Kariblink Digital, a local based web firm aims to patent software it has already developed to 'Whiplash' piracy by instantly shutting down illegal online rebroadcasters.
The firm currently awaits a response from the international copyright body having already paid the requisite fees.
The development of the software is a rare defense against piracy by the local copyright sector valued at some five per cent of the nation's output. The software arose out of Kariblink's need to plug lost revenues from the illegal rebroadcast of its live feeds for Sting.
"What we did was to look at our model and adapt it. We created a software called Whiplash. Its a software that protects your live video assets. If someone in California is rebroadcasting your stream in a basement behind a proxy. We can isolate that stream even if they are using an analogue code (video camera)," stated Dave Lindsay chief technical engineer at KaribLink Digital speaking at yesterday's Seminar on Payola and Anti-piracy hosted by the Broadcast Commission of Jamaica. Incidentally, KaribLink was streaming the seminar live on-line."You can now broadcast your feeds without fear of people rebroadcasting it. Once you log-on and take our feed."
The software traces illegal digital and or video-camera rebroadcast via a code. Subscribers receive an identification code which when scanned returns information to the rights holder. Illegal rebroadcasts would reveal that code and traces the origin of the subscriber and empowers the rights holder to instantly block the subscriber's feed.
"We have had up to 8,000 people watching our broadcast of Sting at one time in the past. But then there were some people who took our broadcast feed and rebroadcast it on the internet," he continued. "So we would charge US$50 and they would charge no fee just to promote their website."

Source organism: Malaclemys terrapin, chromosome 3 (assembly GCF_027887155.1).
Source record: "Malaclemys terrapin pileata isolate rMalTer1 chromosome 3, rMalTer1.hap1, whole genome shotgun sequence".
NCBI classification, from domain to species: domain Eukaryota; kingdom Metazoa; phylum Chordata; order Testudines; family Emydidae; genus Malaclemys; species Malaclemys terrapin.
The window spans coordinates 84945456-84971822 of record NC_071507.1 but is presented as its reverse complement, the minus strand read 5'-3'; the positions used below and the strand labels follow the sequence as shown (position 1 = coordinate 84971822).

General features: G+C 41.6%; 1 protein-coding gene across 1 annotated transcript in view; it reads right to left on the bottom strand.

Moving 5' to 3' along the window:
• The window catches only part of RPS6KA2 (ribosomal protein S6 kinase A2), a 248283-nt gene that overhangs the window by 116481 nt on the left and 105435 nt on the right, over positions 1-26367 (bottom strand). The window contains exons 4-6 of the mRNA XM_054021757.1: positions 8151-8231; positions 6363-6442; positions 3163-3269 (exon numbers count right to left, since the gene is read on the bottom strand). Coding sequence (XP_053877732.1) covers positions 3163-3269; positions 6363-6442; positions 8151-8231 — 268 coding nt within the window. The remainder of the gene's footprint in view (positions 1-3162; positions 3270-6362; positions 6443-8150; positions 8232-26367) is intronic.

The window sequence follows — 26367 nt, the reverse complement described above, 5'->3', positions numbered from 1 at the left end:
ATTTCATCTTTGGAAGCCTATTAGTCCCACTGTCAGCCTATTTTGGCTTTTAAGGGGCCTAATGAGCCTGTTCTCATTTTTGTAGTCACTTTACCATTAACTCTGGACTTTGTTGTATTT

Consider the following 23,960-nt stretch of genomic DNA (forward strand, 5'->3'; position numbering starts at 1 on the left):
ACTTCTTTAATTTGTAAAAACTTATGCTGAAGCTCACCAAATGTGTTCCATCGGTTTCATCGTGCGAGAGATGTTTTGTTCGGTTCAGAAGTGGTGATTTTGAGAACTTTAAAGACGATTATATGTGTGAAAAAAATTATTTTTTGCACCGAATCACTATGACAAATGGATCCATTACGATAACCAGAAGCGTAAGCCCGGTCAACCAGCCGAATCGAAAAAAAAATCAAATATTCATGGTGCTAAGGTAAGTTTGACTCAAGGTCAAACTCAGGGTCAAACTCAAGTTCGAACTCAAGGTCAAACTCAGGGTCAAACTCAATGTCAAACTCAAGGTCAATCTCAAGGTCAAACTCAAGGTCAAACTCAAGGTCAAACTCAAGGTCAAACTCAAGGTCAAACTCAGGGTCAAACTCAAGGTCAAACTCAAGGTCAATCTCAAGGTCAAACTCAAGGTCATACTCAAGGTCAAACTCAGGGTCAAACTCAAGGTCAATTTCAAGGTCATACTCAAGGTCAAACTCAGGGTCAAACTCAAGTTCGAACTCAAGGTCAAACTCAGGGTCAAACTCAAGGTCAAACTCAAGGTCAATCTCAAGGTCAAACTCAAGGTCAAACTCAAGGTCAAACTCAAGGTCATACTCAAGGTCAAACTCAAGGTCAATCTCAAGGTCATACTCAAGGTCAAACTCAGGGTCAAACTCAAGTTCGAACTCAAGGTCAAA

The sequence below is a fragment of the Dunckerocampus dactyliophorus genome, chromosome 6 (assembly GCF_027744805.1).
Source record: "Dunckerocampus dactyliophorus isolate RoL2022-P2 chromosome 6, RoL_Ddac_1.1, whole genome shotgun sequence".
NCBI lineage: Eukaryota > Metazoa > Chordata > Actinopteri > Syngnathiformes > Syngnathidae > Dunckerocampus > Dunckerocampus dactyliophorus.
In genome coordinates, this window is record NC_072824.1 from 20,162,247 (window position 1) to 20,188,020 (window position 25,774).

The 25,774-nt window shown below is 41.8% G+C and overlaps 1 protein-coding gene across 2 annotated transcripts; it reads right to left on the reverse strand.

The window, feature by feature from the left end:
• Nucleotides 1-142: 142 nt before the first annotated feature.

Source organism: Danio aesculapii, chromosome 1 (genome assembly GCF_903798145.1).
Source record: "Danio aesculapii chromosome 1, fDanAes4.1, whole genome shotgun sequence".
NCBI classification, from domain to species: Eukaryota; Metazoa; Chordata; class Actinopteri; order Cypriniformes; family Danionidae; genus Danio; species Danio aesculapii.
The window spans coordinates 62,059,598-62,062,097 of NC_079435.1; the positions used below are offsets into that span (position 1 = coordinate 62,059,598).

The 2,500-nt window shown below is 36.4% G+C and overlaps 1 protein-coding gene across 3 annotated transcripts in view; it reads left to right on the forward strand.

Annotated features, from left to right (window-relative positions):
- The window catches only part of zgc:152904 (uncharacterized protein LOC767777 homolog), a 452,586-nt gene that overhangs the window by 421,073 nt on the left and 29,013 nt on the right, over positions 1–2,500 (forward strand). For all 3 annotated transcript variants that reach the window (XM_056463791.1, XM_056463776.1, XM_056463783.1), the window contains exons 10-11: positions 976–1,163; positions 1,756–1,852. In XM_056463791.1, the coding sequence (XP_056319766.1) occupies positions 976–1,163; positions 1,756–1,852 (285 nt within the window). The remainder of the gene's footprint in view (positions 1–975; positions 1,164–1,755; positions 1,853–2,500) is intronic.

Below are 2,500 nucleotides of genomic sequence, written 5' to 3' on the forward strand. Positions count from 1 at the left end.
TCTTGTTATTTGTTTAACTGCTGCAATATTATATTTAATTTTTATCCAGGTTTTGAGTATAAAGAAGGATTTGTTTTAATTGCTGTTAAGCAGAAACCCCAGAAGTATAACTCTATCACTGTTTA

The company lost some 50 per cent of revenue from illegal broadcast of Sting in the year prior to the 2009 development of the software. Whiplash's website states that it is the leader in live pay-per-view broadcasting, with an all in one system that allows the collection, connection and protection of the feeds.
Kariblink's customers include CNN, BBC and Digicel.
The seminar included Evon Mullings general manager Jamaica Music Society (JAMMS) who presented on piracy and anti-piracy.
"In Jamaica there isn't much hard data however we have seen the closure of numerous record stores and video rental stores which indicates lost jobs," Mullings stated adding that in the past a hit record in Jamaica would sell tens of thousands of copies."
Those who hurt are producers, publishers songwriters composers, graphic artistes and photographers and taxes, he added. Global estimates are that two in ever five recordings are pirated.
"In Jamaica it may be bigger than we realise," he said. "People say that piracy promotes the artistes. But it (denies) the record producer to enjoy the earning from the record although he spent money to produce the work."
Other presenters included Dennis Howard musicologist, Cordel Green executive director of the BCJ, professor Hopeton Dunn chairman of the BCJ and others.